That wasn’t good enough. That wasn’t what Terralina wanted to hear. Tuddy had to face the bitter truth. When they bond-mate and assume the Chromian obligation to procreate, she will bear children as crippled by their genetic heritage as they are.
Is that what you want? she’d said. Over and over. Is that what you really want, Tuddy?
Tonight he wouldn’t answer. He wouldn’t plead. He turned away and fiddled with the lapel of his tuxedo. His silence troubled her more than his hopeful pleas.
Sitting on the sidewalk now, she’s thought it over. She can conclude only one thing. Tuddy wants tortoise children. He’s proud of his carapace. He’s an heir to a tortoise dynasty with splendid carapace colors. The co-owner of a castle in Chelonian Park. His human ancestors were endowed with comeliness and vigor. One day Tuddy will take the helm of his clan’s longtime enterprise that is vital to life on Chrome.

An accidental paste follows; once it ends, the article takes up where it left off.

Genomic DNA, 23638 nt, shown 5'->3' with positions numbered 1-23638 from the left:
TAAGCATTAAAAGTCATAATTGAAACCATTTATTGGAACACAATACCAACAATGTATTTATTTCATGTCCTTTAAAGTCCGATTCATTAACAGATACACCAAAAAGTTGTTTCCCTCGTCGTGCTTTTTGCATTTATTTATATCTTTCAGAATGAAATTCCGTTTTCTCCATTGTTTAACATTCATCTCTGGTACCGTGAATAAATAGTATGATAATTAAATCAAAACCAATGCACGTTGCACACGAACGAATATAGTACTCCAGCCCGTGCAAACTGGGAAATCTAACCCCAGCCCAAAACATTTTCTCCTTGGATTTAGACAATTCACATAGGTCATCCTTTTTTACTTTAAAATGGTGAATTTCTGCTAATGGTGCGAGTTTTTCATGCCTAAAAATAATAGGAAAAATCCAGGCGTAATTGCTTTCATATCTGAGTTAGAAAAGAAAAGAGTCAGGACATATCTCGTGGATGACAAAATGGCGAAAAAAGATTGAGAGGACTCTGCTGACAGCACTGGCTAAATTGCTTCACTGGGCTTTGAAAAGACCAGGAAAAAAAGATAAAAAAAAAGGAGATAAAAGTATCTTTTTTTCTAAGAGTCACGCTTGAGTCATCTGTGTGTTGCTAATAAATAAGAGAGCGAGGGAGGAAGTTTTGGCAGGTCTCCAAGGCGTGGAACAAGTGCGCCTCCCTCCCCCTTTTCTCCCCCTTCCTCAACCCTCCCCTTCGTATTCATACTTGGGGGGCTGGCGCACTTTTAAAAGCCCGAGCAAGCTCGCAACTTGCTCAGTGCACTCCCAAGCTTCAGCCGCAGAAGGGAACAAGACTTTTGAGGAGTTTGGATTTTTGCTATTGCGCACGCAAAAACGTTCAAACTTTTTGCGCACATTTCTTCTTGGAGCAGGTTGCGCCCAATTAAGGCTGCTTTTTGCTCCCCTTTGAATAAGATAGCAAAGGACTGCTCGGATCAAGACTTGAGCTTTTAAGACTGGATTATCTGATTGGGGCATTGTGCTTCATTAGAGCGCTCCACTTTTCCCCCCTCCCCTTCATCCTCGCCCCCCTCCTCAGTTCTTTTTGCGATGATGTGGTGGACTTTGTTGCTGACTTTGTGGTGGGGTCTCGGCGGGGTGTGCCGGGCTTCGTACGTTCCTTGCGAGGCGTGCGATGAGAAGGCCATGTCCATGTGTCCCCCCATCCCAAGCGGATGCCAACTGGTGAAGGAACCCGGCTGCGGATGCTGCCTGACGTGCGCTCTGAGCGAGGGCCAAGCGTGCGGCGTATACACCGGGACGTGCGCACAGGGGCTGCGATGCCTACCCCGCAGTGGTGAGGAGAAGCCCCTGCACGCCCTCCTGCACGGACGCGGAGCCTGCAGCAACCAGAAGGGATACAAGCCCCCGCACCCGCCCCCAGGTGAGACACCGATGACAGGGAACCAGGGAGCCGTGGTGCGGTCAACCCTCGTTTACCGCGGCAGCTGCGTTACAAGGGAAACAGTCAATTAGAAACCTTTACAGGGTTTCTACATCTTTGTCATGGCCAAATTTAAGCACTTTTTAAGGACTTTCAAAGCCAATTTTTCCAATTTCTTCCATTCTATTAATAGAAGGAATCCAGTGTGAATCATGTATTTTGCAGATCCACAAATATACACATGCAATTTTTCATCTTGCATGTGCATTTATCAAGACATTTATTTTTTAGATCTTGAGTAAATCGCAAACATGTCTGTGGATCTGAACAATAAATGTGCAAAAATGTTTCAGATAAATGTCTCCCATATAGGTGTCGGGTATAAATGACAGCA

Terralina doesn’t enjoy such a pedigree. Such privilege. None of her siblings survived childhood. Both her parents perished young of salmonella. Her human ancestors were half-starved and frail when Emirk took them to Chrome. If it weren’t for Tuddy and the Tartus clan, Terralina would be all alone on Chrome.
Trouble. Trouble all night. The full Moon stirring everyone’s blood with a touch of madness.
A third kick of a boot, and the coyotes surround her, stinking of hard booze and the gamy scent of canid.